• +2 Bonus to one approach for one action (e.g. Forcefully Overcome, Quickly Create an advantage) - 1 Refresh
  • +2 Bonus to one approach for all actions, but under specific conditions (i.e. Forceful actions underwater)
  • Weapon:1 (Deal +1 stress) for one damage type (e.g. Energy, Fire, etc.) - 1 Refresh
  • Armor:1 (Take -1 stress) against one damage type - 1 Refresh
  • Vulnerable:1 (Take +1 stress) against one damage type - 1 Refresh Rebate
  • Other - Cost as necessary; consult the GM
This is mostly in line with the basic Fate Accelerated rules, but some things were borrowed from other Fate systems. Weapon and Armor values, for example, aren't recommended for Fate Accelerated, but felt appropriate for a Sentinels game.

I had toyed with including immunity to damage types as an upgraded version of damage reduction, but it didn't seem necessary at the time.
Of course, sometimes "the rule of cool" supersedes what is on the character sheet, and that's okay.

Special Effects, Drawbacks, and Collateral Damage

Previously, I mentioned how the character building interacted with Venture City Stories, a superhero RPG adaptation of Fate Core. You might wonder why I went to all of this trouble when a superhero Fate game already exists. Besides my explanation for choosing Fate Accelerated over Fate Core, the Venture City Stories book is fairly specific to the setting laid out within. Interesting as that was, it wasn't suitable for a Sentinels game.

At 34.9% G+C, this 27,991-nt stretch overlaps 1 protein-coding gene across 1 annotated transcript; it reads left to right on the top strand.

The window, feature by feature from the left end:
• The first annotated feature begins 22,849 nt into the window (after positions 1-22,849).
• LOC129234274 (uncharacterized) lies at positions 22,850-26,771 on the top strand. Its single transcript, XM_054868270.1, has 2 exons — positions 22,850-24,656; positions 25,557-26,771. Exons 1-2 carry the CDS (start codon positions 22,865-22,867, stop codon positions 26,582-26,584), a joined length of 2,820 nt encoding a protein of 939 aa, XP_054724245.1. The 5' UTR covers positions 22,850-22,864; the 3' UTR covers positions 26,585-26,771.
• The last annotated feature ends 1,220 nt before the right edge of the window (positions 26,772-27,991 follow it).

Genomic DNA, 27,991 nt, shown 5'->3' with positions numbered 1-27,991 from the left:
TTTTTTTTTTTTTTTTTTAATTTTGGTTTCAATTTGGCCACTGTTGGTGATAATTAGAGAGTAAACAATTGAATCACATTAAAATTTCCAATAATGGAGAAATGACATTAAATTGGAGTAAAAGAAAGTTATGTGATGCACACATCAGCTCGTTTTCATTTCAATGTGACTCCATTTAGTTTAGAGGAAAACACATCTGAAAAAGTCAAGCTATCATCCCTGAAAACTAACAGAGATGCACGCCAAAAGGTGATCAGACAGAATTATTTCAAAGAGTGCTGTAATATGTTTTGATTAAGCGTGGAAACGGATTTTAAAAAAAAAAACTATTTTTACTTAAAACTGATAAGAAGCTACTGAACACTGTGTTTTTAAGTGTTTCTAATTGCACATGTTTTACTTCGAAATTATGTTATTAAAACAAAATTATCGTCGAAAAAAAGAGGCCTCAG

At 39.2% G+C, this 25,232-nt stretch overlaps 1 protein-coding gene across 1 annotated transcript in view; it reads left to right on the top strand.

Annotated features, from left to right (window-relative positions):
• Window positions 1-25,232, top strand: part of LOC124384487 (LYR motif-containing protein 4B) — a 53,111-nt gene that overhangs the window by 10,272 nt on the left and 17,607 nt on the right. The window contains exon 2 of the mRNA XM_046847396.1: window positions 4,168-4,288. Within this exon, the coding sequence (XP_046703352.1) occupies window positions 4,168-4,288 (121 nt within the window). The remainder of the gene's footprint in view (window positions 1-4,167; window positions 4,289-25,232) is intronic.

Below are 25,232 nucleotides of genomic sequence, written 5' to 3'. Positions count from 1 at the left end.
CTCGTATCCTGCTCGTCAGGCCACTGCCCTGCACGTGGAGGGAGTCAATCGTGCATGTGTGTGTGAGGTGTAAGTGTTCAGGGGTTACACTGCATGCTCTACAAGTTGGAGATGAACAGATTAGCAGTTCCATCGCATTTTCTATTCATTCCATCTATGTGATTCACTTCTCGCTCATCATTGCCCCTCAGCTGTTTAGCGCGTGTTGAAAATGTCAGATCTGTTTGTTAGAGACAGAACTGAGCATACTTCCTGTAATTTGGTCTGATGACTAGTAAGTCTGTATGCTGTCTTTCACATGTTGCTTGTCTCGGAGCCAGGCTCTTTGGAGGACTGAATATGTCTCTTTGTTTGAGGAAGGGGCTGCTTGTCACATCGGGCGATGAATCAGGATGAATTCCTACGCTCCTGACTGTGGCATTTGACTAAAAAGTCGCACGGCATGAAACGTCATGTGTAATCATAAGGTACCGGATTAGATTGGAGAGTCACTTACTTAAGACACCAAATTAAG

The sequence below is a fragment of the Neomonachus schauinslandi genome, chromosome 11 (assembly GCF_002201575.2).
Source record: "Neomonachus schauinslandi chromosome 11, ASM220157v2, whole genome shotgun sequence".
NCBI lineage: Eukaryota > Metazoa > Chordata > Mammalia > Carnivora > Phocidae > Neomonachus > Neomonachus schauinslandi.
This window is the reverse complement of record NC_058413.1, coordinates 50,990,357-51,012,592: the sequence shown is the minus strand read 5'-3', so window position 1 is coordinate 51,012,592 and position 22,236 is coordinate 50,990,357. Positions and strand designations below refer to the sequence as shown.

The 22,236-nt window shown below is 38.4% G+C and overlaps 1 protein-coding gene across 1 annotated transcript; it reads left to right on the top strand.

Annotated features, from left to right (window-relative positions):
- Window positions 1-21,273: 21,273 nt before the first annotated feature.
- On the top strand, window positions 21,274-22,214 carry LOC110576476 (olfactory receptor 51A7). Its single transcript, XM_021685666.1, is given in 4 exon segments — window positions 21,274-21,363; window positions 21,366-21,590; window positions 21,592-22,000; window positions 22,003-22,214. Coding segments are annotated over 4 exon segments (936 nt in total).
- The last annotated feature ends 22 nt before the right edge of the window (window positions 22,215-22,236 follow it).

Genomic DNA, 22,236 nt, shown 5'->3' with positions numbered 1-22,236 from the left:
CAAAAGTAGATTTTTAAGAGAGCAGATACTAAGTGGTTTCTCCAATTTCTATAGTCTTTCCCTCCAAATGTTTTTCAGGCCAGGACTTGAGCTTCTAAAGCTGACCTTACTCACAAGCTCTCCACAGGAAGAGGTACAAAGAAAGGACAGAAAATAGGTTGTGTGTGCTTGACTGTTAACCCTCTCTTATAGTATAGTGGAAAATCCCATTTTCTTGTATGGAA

However, it did contain a method for organizing heroic abilities that I thought worth adapting. Now, Venture City Stories is available as a "pay what you want" PDF, so it's technically free, but I would be remiss if I simply reproduced their content here. Still, I think I can briefly explain how these work without stepping on any toes.

Update: When I wrote this post, Fred Hicks, the current steward of the Fate system, was holding a Kickstarter to expand the various Fate settings and print offerings. One of the rewards that came out of that campaign was to make the Venture City rules entirely free, part of the system Core. Feel free to check out everything I describe here!

Special Effects were additional benefits that could be added on to a character's actions or attacks, either from spending a fate point or from succeeding with style. I used the default Venture City rules on these.

Drawbacks are an aspect that can be compelled against a character's powers. such as The Wraith's "Lost Utility Belt" or Haka experiencing "Uncontrollable Rage." 

Collateral Damage was a special "overdrive" application of the character's powers, something very useful but also carrying environmental destruction or other unwanted side effects with it. Legacy, for example, could choose to simply ignore the stress of an attack, but that might result in the damage being redirected to an ally or the environment.

Seriously, go spend a couple bucks on this. It's worthwhile.

Wrapping Up

Next time, I'll discuss the story I told in this game and the characters that participated. It wasn't necessarily an original story, but it allowed my players to punch robots and dinosaurs, so I think it served its purpose.